Tuesday, May 29, 2007

Why Sing? ...

So here I am at the latest toll booth on my singing journey and hell if I can find enough answers to this conundrum to raise the gate.

It's taken a long, long time for me to get to this place of recording, of really letting loose in the booth and "letting my style happen," as Dave says. Of course, I'm singing others' songs, but their style is my style. There are only so many styles to go around.

But even though I'm singing others' songs, there's still a level of me in all of them. When Brian and I were working on "Makin' Whoopee," he commented on one of Michelle Pfeiffer's phrases: "She sounds like Bob Dylan." And he was right: there was a mumbled quality to it. It made us laugh. "A lot of shoes!" I sang, in the style of "How does it feel?", with that extra bit of Dylan exaggeration everyone puts on his voice when they mimic him.

I've started posting the songs on the blog and the comments have been really heartwarming. And I've started sharing copies of the songs on CD with a few friends and the comments knock me out. Today, English Teacher Dave wrote, "Next stop for Betty Ku--'I'm Terry Gross and this is Fresh Air.' " Wow. Me on NPR? That'll be the day.

Yesterday, I sent this link to Iva and wrote, in part, "The latest weird thing about this whole singing journey is that I feel narcissistic when I share it with people, but then I think, 'Well, isn't that the point?' Ego is funny that way."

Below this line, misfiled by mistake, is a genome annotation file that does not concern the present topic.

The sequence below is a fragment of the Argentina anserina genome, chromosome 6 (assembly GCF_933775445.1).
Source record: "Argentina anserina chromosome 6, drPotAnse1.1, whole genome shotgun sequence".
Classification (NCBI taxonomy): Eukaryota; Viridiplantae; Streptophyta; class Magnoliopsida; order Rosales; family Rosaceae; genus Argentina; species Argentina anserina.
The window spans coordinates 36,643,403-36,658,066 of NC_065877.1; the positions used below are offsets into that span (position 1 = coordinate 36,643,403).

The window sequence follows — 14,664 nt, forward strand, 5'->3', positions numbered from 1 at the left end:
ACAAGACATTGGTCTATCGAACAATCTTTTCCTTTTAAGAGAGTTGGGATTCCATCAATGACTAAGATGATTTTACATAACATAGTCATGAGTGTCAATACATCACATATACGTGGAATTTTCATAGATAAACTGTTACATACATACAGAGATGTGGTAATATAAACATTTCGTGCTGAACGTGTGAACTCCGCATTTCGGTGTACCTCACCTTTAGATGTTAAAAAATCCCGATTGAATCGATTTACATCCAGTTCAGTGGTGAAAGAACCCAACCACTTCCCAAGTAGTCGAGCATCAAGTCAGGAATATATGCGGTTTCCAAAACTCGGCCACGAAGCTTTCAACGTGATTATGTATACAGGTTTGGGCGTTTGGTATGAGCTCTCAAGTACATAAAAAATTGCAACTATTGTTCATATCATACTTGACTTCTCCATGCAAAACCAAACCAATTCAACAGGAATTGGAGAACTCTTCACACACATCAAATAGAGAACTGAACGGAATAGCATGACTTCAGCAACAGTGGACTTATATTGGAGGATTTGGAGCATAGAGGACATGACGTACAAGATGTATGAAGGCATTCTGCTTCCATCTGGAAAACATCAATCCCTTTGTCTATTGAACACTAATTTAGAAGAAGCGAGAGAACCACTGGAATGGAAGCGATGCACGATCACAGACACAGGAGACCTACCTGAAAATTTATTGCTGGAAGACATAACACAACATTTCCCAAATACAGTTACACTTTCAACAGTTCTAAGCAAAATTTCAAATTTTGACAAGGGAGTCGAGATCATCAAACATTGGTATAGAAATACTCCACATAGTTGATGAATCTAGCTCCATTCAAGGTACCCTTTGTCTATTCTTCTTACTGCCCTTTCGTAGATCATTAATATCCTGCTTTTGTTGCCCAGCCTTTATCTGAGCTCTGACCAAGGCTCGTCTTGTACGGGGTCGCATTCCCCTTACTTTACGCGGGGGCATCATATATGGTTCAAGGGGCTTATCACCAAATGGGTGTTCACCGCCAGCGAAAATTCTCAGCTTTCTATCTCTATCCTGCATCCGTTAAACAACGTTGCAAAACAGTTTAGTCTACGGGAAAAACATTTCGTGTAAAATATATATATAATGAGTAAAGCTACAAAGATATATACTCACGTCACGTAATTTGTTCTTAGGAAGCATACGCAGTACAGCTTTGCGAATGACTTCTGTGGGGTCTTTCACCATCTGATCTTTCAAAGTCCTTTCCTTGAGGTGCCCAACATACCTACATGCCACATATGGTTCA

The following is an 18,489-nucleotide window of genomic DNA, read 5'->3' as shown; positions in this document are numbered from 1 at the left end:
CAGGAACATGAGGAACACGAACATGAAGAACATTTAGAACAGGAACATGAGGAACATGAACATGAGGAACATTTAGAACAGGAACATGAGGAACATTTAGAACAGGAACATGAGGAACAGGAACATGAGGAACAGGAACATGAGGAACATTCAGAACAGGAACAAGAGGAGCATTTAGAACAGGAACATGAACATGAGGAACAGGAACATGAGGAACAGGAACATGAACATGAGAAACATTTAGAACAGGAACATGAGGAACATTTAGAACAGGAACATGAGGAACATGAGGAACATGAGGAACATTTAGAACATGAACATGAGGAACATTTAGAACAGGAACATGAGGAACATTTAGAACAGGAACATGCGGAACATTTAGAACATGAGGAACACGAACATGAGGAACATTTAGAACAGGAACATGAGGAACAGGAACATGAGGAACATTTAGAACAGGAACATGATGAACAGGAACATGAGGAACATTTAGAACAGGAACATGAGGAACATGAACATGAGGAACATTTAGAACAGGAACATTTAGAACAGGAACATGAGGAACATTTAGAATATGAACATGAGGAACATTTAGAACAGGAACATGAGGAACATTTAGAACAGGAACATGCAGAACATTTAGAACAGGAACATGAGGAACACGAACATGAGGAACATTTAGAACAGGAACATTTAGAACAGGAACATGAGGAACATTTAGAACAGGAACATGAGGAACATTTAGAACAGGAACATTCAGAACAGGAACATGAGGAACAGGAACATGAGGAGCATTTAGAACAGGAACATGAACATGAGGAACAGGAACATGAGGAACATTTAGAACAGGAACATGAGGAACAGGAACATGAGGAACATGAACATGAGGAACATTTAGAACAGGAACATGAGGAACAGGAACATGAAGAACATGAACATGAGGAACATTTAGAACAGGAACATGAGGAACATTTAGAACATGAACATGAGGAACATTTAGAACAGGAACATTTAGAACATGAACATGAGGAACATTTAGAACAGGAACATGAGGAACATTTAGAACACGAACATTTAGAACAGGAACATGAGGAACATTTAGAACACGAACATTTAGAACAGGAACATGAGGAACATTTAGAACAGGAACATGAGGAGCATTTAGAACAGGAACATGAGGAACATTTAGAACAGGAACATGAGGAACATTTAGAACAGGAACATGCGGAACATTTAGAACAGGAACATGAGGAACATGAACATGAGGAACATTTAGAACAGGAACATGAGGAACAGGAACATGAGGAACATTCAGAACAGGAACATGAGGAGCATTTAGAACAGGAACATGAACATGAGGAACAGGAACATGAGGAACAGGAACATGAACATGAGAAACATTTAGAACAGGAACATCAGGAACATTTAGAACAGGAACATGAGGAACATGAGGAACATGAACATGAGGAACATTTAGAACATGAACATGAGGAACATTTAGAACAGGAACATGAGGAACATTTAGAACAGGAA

Then tonight, I caught a clip of an Elton John concert on TV and thought, "Well, he's OK with performing for thousands of people."

So what's my damage? Humility? There was a time when I could chalk my hesitancy up to fear of not being good enough, but that fear has a way of evaporating in the presence of people listening to my voice and offering comments like, "ARE YOU FUCKING KIDDING ME?! Christ on toast, that is FANTASTIC. You have a stunningly beautiful voice. Wow." (Thanks, Stac.) "Christ on toast." I love that.

But really, what's up with this reluctance? Is it fear that people will say, "Well, who the hell does she think she is, calling all this attention to herself?" Hmm. Yes, actually, I think that's it.

To which the answer seems to be, "Um, she's someone who loves to sing, and others like to listen to her. Why should she stay silent?"

I don't sing for fame and fortune. Clearly. And money is a poor motivator anyway. I sing because I love to sing. I sing because it makes me feel alive. I sing for the expression. I sing because it makes me happy. So maybe that's enough.

I started this whole recording process for Dave, really. I wanted to give him a song for his 50th birthday. And then, once I heard what Brian and I created, I was hooked. We didn't get together again to record for nearly four years, but now that we're back at it, it's like a drug.

But what accounts for the difference between people who sing or play an instrument in their homes, for themselves, and those who join a band or pursue a recording career? I'd be curious to know the motivations of musicians who became famous. I suspect Springsteen didn't originally set out to make millions.

I'm three degrees of separation from Bruce. Maybe Dave can ask Eddie to ask him.

Then again, maybe Dave can just ask Eddie. Eddie knows a few things about fame, being the lead singer of Pearl Jam.

Then again, maybe I should just ask Dave. Dave's in a band. It's local but he loves it. And "local" is my level.


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